As often happens to me anymore, do you ever have a day when you turn on your computer, go to your mail, and then have the urge to click the little box at the top and delete it all? One fell swoop. Gone.

I do.

And the worst part of this anti-world feeling is that it’s happening more often. It was a “now-and-then” thing, but it’s becoming a “now-and-now” thing. Yes, it’s always been there, moldering, even when I was a teen, but it seems to me it’s more than moldering these days.

And, worse yet, it’s not just at the computer anymore. It’s creeping into my everyday life.

Now, that’s scary.

As time passes, I’ve come to the conclusion that all of life is a tricky balancing act: the fine line between good and evil, the narrow edge that separates what we think of as sanity and insanity, and even the invisible line we hope is there between common sense and nonsense.

It really shouldn’t bother me when all advertisements seem to promote–and women seem to believe–the idea that a three-day growth of beard is sexy, or that “bring” and “take” are beginning to have the same meaning, or that people are accepting as English the expression, “How did that go down?” when the misinformed speaker really meant “How did that happen?”

It didn’t “go down,” in any sense of the word, except for my opinion of the man who said those words.

One of my friends, I‘m ashamed to say another writer, must have an electric razor that only shaves off the fourth day of beard. Three days seems to be the limit. He always looks the same, as though he just got out of bed after a three-day camping trip and hasn’t yet had time for the bathroom and his Gillette. The beard, if you could call it that, is frowsy, fuzzy, funky, greying, and unkempt looking.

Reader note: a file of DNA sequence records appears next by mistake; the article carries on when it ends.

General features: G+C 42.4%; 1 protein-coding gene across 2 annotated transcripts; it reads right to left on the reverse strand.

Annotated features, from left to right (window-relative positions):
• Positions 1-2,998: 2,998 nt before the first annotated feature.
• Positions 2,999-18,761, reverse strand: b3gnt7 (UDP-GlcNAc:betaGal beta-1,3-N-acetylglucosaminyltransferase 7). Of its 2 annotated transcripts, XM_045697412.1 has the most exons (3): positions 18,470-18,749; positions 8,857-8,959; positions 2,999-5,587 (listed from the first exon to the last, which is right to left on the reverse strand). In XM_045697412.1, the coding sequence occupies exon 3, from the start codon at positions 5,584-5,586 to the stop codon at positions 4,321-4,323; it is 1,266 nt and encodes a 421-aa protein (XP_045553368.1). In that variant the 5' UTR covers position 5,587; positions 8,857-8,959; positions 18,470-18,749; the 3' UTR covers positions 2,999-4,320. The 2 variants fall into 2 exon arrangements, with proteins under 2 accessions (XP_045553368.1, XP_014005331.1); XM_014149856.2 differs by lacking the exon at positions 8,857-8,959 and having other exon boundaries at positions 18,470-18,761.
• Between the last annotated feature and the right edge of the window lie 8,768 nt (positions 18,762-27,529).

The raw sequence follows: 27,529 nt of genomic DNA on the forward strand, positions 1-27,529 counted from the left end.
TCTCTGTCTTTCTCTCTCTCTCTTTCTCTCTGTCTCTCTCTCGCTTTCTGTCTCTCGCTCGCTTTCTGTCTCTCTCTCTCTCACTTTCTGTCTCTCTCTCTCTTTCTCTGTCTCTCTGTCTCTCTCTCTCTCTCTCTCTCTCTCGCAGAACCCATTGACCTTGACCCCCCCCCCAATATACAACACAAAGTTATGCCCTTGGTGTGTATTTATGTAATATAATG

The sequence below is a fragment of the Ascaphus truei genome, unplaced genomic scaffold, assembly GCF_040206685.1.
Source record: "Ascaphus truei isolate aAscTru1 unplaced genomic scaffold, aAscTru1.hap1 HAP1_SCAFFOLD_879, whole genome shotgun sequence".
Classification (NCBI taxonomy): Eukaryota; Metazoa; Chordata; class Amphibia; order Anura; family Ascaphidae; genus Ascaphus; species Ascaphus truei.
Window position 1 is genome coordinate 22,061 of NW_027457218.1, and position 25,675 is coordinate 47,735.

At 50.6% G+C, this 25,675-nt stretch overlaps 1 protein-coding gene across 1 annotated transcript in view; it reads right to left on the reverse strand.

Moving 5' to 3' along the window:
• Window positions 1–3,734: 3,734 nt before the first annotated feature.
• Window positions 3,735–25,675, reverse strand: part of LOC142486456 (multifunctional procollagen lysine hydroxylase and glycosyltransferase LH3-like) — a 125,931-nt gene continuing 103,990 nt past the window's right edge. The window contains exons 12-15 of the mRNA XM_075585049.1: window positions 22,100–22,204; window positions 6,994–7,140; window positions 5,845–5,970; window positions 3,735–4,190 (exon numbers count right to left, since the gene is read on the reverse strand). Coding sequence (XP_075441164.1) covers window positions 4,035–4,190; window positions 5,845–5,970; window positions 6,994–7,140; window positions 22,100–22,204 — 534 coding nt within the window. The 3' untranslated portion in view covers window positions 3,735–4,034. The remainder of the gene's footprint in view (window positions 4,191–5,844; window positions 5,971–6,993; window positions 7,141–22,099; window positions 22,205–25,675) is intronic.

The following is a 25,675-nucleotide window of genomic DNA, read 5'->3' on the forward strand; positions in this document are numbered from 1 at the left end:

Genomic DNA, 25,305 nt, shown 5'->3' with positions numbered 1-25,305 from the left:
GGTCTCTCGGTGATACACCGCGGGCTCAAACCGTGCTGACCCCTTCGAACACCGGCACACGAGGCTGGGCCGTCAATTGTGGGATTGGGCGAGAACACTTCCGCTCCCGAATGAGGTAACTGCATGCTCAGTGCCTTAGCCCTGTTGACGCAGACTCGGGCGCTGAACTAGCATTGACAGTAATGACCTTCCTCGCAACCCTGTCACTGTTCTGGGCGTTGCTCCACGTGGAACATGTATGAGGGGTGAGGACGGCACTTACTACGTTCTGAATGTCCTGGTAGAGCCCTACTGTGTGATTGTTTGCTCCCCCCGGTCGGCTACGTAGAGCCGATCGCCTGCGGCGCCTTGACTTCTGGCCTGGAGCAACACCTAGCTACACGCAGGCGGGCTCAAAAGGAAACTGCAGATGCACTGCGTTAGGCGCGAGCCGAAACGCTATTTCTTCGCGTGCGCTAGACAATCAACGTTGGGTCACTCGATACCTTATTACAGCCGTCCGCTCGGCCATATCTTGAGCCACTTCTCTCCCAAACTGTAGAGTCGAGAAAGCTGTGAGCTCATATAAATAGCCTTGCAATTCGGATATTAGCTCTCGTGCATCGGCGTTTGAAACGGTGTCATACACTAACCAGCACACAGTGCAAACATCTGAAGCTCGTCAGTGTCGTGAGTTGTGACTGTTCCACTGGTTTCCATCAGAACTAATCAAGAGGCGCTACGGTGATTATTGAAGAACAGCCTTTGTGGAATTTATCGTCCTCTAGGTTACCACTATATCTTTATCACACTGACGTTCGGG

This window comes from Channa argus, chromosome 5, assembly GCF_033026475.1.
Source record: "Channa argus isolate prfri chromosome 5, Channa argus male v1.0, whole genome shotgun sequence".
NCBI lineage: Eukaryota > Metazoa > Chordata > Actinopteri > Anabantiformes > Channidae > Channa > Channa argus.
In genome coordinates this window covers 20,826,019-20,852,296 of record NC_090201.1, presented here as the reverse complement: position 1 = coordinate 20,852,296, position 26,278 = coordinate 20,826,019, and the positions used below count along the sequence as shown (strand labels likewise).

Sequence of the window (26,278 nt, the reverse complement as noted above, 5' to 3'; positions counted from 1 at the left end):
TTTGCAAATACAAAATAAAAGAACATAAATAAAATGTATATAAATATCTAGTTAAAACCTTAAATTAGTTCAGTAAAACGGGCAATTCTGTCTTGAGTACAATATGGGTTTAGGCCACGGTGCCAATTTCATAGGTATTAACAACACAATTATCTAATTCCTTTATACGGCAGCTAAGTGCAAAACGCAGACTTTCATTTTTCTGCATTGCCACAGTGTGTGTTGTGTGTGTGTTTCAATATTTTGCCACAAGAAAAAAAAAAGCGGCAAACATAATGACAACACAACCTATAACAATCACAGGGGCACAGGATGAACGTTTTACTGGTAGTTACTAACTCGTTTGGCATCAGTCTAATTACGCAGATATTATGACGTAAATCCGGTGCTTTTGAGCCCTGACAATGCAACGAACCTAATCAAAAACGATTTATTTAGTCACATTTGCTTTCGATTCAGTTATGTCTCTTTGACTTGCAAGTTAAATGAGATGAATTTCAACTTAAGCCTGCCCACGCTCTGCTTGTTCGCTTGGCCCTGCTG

When you achieve a measure of maturity, you must be careful about saying “in my day.” In another time though someone might very well have said of a three-day growth of whiskers, “He looked like a bum.”

As you can readily tell, this is one of my charitable days. I’m not going to say that.

And as for “bring” and “take,” something is brought to you from over there and something is taken from you to be put over there. You bring home the bacon and you take out the trash. You are bringing me your attention right now and I hope you are taking away something to ponder in your own musings, even if you ultimately believe that I’m talking pure nonsense.

These three things should not bother me but they do, and the list anymore seems endless: women with black pencil lines draw around their eyes, and even lips; boots that should only be worn by Russian peasant women, and then only when they come in from the fields; backwards baseball caps; floppy pants, with crotch to the knees, while a crack shows; short, fat men in below the knee shorts; and, the last that I will bore you with, an otherwise well-dressed woman in those God-awful, tastelessly decorated, the size of river barges, walking shoes.

Coco Chanel, where are you?

Now you know my dilemma.

All of this should roll off my back like water over Niagara, but it doesn’t. Just five minutes ago I turned on the computer, looked at my email, clicked the little button at the top, and it’s all gone for good.

I feel a great deal better.

So, if I write to you, you may feel free to do the same.

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